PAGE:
The Liberator (1831-1865) was the most widely circulated anti-slavery newspaper during the antebellum period and throughout the Civil War. It was published and edited in Boston by William Lloyd Garrison, a leading white abolitionist and founder of the influential American Anti-Slavery Society. Over the three decades of its publication, The Liberator denounced all people and acts that would prolong slavery including the United States Constitution. Garrison’s condemnation of the Constitution was an incredibly controversial and eventually led to a split with Frederick Douglass. Once referred to as the most aggressive and outspoken abolitionist the world-over, Garrison was decades ahead of most other northern white abolitionists in demanding the immediate emancipation of all people held in bondage and the restoration of the natural rights of enslaved persons. Garrison’s nature attracted him followers, lovingly called “Garrisonians,” but also many more detractors. Throughout his tenure as editor of The Liberator, his vitriolic criticisms of all people and institutions he saw as responsible for slavery gained him many threats and attempts against his life, including a $5000 (now valued at over $150,000) bounty on his head in Georgia. Garrison’s abolitionism, as well as his support of women’s rights for equality, were driven by the moral imperative to ensure that all people would truly be equal. The Liberator, whose readership was predominantly free blacks in the northern states, officially ended its run in 1865 when the Civil War ended. At the close of the paper’s run, Garrison declared, “my vocation as an abolitionist is ended.” He then turned his attention to women’s suffrage, pacifism, and condemning the post-Reconstruction actions of southern states against blacks. Help us to transcribe these issues of The Liberator and commemorate one of the major forces in the cause for abolition.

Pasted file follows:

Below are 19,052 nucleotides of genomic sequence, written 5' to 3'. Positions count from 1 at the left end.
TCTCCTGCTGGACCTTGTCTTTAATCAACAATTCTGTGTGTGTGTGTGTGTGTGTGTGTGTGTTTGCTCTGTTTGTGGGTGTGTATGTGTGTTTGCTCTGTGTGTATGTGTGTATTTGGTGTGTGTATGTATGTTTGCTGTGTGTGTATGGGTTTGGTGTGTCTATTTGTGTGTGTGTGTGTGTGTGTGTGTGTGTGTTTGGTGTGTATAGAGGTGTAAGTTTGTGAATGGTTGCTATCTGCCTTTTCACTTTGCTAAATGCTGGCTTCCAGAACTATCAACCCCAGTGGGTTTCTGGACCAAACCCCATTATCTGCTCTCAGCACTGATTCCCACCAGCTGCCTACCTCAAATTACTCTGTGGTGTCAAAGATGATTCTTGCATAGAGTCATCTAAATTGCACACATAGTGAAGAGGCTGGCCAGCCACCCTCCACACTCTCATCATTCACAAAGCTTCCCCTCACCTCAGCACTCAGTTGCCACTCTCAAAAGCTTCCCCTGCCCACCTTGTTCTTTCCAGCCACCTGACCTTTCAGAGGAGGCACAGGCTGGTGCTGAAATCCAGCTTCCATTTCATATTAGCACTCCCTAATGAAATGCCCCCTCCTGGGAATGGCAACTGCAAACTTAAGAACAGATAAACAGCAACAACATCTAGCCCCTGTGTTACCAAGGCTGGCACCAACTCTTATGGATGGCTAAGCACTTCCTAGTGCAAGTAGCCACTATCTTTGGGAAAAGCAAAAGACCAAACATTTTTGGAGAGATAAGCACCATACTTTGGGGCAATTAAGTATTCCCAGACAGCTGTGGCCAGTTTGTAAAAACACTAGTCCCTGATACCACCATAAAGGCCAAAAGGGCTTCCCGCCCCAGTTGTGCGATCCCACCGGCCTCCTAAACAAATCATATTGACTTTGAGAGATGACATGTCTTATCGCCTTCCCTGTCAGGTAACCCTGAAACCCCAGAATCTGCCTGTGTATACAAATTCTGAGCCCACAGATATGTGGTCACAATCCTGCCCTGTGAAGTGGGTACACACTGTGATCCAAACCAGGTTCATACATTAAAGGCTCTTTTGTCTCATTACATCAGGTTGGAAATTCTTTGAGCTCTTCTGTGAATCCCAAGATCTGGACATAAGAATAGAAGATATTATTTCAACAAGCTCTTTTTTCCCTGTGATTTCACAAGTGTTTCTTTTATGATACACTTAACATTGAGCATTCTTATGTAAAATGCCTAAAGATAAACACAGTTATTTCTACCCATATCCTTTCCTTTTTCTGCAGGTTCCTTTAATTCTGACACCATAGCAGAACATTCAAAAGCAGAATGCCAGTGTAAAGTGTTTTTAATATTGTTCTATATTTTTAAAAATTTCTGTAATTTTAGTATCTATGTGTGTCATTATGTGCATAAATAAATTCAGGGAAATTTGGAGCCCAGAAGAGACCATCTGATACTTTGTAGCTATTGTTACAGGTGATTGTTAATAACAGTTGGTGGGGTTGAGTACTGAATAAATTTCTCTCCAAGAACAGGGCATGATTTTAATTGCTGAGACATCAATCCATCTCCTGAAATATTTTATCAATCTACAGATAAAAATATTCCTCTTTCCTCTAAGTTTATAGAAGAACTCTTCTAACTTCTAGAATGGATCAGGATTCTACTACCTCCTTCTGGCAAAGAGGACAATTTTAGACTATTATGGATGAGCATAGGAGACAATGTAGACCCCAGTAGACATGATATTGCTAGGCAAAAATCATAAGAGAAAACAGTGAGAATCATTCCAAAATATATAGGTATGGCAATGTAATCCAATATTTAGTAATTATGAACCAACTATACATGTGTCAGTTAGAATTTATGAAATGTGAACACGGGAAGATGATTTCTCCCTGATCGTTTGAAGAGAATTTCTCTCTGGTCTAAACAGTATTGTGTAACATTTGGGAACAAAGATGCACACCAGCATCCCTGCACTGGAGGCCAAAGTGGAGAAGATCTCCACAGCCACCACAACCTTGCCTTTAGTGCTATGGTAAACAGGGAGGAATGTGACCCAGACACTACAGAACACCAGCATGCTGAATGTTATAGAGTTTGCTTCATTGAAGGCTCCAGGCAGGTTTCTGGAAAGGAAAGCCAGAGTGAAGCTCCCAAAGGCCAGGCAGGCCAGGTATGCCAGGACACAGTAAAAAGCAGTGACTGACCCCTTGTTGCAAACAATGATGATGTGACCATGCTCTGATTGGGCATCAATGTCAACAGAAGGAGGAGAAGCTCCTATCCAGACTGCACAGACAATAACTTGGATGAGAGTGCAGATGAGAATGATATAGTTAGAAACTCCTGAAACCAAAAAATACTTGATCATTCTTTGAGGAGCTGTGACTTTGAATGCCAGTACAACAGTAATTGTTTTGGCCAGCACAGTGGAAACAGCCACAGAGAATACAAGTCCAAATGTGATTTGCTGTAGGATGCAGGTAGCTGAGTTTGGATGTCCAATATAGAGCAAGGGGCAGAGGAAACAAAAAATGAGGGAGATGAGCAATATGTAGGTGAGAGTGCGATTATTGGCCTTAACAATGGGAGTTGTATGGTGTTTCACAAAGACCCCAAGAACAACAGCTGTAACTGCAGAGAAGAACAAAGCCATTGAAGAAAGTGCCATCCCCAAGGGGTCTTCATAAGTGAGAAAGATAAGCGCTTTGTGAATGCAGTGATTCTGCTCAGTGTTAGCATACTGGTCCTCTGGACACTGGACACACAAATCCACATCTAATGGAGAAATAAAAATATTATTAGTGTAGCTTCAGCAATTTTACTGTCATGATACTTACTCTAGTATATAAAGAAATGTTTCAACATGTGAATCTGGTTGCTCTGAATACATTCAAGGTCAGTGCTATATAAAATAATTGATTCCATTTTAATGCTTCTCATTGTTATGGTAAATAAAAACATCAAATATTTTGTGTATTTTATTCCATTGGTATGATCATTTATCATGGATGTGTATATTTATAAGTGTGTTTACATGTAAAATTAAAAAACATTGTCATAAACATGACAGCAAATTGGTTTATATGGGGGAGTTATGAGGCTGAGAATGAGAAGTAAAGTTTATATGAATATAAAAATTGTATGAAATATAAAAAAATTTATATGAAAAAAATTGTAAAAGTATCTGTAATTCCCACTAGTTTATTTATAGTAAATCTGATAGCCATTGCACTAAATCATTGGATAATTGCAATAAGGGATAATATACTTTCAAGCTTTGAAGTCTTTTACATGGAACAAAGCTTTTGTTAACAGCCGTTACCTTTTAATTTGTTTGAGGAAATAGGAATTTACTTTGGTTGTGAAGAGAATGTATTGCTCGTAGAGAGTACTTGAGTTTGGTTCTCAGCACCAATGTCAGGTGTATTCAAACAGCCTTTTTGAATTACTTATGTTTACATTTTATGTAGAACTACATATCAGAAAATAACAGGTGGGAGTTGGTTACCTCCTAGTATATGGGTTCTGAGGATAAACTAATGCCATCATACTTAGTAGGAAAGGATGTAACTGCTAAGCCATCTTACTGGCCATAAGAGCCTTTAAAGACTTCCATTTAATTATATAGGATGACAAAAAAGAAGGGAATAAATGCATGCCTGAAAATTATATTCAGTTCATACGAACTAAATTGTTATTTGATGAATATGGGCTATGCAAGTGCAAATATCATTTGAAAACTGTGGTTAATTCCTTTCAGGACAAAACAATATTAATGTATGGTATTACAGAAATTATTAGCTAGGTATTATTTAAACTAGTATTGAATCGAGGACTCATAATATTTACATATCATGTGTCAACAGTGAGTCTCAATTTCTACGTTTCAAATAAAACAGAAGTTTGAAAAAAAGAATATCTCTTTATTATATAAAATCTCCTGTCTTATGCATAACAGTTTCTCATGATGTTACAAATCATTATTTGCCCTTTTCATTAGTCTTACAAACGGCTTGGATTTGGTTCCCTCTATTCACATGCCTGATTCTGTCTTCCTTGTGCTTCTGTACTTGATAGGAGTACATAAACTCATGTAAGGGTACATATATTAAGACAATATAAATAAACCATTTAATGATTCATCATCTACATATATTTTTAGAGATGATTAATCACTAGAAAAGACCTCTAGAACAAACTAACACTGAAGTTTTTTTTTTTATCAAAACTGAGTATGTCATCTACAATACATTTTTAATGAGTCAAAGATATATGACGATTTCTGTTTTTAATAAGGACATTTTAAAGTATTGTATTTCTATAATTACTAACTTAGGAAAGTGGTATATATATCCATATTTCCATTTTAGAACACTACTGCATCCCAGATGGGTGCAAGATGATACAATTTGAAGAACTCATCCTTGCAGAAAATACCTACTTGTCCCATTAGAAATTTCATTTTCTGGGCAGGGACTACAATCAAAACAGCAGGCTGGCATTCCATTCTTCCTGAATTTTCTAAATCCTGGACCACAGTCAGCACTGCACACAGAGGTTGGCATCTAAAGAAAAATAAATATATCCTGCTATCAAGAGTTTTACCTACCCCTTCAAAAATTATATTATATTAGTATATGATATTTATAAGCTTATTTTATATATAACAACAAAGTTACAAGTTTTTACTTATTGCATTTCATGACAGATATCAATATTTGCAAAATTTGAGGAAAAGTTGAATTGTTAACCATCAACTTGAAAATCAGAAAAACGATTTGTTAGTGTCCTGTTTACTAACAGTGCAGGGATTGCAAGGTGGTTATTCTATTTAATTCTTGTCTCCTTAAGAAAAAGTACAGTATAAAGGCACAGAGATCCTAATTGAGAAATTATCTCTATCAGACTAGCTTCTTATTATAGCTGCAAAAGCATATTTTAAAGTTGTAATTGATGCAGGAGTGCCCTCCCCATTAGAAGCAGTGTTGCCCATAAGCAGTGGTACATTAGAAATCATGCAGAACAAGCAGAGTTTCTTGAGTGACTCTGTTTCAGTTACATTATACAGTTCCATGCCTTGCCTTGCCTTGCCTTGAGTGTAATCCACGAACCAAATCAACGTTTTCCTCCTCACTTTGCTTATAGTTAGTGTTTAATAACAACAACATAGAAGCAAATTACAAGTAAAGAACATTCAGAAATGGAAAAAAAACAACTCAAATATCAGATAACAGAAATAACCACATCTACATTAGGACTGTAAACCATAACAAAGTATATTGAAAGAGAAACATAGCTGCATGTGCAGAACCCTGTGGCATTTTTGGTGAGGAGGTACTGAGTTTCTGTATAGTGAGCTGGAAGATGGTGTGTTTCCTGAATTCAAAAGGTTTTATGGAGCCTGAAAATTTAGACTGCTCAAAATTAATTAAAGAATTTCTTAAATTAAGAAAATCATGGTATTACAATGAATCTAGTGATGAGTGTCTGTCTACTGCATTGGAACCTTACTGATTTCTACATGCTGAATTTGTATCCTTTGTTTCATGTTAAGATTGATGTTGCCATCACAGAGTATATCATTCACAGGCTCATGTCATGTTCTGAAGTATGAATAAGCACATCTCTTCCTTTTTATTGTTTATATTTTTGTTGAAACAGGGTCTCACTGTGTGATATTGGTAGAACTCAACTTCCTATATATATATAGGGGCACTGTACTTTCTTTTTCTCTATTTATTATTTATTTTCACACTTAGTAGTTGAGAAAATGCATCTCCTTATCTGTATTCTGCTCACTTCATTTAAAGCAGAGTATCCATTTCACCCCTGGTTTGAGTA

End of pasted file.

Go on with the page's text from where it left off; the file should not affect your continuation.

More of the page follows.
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27 Total Pages 33 Contributing Members

The Negro Motorist Green Book

The Negro Motorist Green Book was a guidebook for African American travelers that provided a list of hotels, boarding houses, taverns, restaurants, service stations and other establishments throughout the country that served African Americans patrons. Victor H. Green published it annually from 1936 to 1966 when discrimination against African Americans was widespread. During this period, African Americans faced racial prejudice, price gouging and physical violence while traveling around the United States. The information included in The Negro Motorist Green Book helped increase their safety and treatment. **Note: If you encounter columns, please transcribe them like this: --- | --- column one header | column two header column one detail | column two detail Interested in learning more about the Green Book? Check out these interactives! The University Libraries Digital Collection, The Negro Travelers' Green Book New York Public Library, Navigating the Green Book